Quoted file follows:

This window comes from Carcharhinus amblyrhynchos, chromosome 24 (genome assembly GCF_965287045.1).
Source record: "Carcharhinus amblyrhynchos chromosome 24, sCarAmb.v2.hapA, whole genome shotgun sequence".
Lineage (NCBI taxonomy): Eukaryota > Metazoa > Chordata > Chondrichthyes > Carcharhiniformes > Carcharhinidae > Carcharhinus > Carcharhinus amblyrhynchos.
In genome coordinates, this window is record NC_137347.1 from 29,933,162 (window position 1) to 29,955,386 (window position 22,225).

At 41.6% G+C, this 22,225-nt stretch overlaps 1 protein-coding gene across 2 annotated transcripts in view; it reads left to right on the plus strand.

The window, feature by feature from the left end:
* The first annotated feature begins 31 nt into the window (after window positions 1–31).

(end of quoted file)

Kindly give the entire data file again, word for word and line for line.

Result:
This window comes from Carcharhinus amblyrhynchos, chromosome 24 (genome assembly GCF_965287045.1).
Source record: "Carcharhinus amblyrhynchos chromosome 24, sCarAmb.v2.hapA, whole genome shotgun sequence".
Lineage (NCBI taxonomy): Eukaryota > Metazoa > Chordata > Chondrichthyes > Carcharhiniformes > Carcharhinidae > Carcharhinus > Carcharhinus amblyrhynchos.
In genome coordinates, this window is record NC_137347.1 from 29,933,162 (window position 1) to 29,955,386 (window position 22,225).

At 41.6% G+C, this 22,225-nt stretch overlaps 1 protein-coding gene across 2 annotated transcripts in view; it reads left to right on the plus strand.

The window, feature by feature from the left end:
* The first annotated feature begins 31 nt into the window (after window positions 1–31).